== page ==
Uzbekistan’s Dunyo Information Agency’s interview with the chairman of Creative England and London Mayor’s Ambassador for Creative Industries

Feb 13 — “A week ago British Council in Uzbekistan hosted a conference on opportunities of further mainstreaming creative entrepreneurship education in Uzbek universities. The event took place as a part of Council’s Creative Spark programme. The event brought together representatives of ministries, local universities and international experts. Among them John Newbigin, Chairman of Creative England, London Mayor’s Ambassador for Creative Industries who was closely involved in developing the UK government’s first policies for the creative industries as Special Advisor to the Minister for Culture, Rt Hon Chris Smith MP.” READ MORE:


How the Good War Went Bad

On America’s slow-motion failure in Afghanistan

Feb 11 — “The United States has been fighting a war in Afghanistan for over 18 years. More than 2,300 U.S. military personnel have lost their lives there; more than 20,000 others have been wounded. At least half a million Afghans—government forces, Taliban fighters, and civilians—have been killed or wounded. Washington has spent close to $1 trillion on the war. Although the al Qaeda leader Osama bin Laden is dead and no major attack on the U.S. homeland has been carried out by a terrorist group based in Afghanistan since 9/11, the United States has been unable to end the violence or hand off the war to the Afghan authorities, and the Afghan government cannot survive without U.S. military backing.” READ MORE:

Afghanistan: Sexual Assaults Go Unpunished

There is no political will in Afghanistan to prosecute powerful perpetrators, Human Rights Watch says

Feb 12 — “Two recent cases in Afghanistan highlight the failure of authorities to prosecute sexual assault implicating powerful people, Human Rights Watch said today. The Afghan government should take immediate steps to provide justice, support victims, and protect witnesses. The Afghan authorities have failed to arrest senior officials of the Afghan Football Federation indicted for sexually assaulting female players and for participating in a cover-up of the abuse.” READ MORE:

Secret Annexes, Backroom Deals: Can Zalmay Khalilzad Deliver Afghan Peace for Trump?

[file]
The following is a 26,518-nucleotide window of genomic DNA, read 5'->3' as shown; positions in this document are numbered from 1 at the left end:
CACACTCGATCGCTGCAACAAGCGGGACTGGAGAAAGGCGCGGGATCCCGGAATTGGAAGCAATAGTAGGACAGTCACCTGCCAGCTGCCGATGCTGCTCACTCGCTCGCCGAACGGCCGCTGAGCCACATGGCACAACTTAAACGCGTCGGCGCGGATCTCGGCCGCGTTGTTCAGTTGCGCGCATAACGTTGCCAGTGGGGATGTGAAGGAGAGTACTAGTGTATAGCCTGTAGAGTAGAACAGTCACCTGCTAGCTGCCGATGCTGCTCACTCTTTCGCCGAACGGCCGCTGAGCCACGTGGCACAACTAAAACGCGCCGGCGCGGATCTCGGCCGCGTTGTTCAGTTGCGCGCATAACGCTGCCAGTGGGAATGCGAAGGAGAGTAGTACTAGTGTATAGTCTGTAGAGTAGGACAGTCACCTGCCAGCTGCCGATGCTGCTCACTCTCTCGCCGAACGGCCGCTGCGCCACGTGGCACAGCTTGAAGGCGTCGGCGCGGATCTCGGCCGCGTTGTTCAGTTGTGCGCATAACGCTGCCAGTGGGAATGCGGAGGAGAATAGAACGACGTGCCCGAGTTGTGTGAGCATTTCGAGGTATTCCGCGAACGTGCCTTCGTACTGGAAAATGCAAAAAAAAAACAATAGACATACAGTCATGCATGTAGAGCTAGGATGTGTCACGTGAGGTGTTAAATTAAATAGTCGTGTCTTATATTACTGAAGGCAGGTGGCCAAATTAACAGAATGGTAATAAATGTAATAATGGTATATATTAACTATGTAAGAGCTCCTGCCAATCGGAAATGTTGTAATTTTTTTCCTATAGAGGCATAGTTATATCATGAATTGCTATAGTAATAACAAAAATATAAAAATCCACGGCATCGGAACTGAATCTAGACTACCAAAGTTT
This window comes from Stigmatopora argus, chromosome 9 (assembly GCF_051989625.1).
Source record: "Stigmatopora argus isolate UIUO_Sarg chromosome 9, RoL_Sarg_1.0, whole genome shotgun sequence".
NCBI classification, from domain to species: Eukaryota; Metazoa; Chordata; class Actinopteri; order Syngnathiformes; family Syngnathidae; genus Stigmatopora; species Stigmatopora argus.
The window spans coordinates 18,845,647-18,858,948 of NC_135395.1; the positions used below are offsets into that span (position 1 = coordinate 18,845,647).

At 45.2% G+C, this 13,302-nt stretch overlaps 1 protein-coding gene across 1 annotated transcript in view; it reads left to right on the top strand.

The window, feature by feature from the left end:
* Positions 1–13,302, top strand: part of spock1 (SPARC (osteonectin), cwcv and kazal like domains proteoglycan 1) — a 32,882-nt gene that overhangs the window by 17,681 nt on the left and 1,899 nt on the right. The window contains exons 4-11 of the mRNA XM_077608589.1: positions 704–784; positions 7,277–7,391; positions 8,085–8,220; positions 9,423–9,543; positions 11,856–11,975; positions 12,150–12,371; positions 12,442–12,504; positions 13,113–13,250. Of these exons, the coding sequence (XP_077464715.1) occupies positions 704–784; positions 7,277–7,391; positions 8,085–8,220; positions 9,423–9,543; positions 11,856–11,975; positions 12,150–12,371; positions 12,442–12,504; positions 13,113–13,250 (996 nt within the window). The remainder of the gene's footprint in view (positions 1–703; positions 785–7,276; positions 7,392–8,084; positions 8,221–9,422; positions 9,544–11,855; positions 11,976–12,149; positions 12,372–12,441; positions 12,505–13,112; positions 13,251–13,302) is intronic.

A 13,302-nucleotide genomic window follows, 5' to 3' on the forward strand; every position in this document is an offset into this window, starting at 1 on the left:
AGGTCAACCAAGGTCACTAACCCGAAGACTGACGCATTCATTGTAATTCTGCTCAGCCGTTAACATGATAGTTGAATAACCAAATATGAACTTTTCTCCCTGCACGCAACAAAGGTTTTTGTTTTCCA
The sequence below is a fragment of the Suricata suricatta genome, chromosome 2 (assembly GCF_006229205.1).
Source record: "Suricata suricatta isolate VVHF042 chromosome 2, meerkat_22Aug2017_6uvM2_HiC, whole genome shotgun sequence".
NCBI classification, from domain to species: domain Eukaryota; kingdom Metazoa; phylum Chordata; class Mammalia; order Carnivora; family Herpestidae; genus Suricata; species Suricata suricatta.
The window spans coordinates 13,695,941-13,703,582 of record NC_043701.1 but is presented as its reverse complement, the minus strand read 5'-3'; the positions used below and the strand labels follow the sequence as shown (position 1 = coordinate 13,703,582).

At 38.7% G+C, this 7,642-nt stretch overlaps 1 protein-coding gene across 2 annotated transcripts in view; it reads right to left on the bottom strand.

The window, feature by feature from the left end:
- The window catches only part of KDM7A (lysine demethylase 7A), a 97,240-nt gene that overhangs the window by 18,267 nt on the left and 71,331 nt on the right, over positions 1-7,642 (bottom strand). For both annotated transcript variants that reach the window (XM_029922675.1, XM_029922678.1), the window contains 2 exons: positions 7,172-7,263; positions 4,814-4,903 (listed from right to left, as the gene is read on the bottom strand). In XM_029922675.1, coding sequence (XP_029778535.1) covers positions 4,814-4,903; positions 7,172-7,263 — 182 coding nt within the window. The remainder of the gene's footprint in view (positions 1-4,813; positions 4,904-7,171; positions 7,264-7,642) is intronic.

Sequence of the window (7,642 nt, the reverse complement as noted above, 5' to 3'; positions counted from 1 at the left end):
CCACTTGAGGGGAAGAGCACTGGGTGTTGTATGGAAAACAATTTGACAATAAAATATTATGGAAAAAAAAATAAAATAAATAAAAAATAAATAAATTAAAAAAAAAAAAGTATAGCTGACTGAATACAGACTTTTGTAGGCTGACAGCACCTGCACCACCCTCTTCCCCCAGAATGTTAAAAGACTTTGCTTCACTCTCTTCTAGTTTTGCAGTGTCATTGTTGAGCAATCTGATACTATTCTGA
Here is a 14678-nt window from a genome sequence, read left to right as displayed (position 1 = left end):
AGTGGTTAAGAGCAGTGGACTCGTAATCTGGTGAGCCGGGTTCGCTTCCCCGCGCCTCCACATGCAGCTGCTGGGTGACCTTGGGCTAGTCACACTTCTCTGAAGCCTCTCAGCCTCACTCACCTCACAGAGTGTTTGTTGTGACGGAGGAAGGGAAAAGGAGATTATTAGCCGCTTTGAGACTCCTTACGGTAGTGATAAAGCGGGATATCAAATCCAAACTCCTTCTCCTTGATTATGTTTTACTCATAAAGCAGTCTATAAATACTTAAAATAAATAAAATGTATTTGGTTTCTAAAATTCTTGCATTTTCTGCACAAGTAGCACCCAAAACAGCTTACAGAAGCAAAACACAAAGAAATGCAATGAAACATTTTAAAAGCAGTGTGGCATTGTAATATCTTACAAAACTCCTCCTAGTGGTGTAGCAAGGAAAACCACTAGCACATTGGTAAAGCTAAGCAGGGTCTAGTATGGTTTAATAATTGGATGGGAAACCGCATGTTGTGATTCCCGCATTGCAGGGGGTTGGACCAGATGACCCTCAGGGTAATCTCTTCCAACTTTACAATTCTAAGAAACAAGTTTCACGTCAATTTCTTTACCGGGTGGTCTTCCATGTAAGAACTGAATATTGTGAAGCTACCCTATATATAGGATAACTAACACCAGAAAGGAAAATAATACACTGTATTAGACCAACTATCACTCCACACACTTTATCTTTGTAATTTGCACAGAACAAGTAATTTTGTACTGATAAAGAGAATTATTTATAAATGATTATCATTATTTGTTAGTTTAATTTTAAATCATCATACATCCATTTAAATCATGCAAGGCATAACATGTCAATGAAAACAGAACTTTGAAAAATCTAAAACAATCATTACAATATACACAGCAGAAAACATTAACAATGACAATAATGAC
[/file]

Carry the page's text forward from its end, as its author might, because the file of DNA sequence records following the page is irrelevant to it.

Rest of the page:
Khalilzad’s deal offers this basic bargain: the Taliban will reduce its violent attacks on U.S. and Afghan troops, and the U.S. will withdraw much its forces from the country

Feb 14 — “The best hope for an end to the 18-year war in Afghanistan may lie in a sumptuous conference room in Doha’s Diplomatic Club in Qatar. But there may be only one person who knows whether a paper peace deal negotiated there will translate into actual peace on the ground in the long-suffering country 1,000 miles to the northwest: U.S. envoy Zalmay Khalilzad.” READ MORE:


3 Cents per kWh – Central Asia's Cheap Electricity Entices Chinese Bitcoin Miners

Chinese bitcoin miners have been considering migrating to Central Asia for cheaper electricity

Feb 13 — “As tensions escalated between the U.S. and Iran in recent months, reports have detailed that Chinese bitcoin miners are looking to set up shop in Central Asia and more specifically in Kazakhstan and Uzbekistan. Last spring, Chinese bitcoin mining operations flocked to Iran for extremely affordable electric prices ($0.006 per kilowatt-hour) in the oil-rich nation, but now Chinese miners are finding it easier to migrate to Central Asia for $0.03 per kWh in certain countries.” READ MORE:

How the Wuhan Epidemic Has Dented Xi Jinping’s Authority and Prestige

That Beijing has failed to contain the alarming spread of the new virus demonstrates that President Xi Jinping is facing the gravest crisis since he came to power in late 2012

Feb 13 — “In his telephone conversation with President Trump on February 6, Chinese Communist Party (CCP) General Secretary Xi Jinping expressed confidence that Beijing can beat the coronavirus outbreak, and asserted that “the fact that China’s economy will be better in the long run will not change.” But at a meeting of the Politburo Standing Committee (PBSC) a few days earlier, Xi expressed fears about the adverse impact that the Wuhan pneumonia epidemic could have on China’s reform and open door policy.” READ MORE: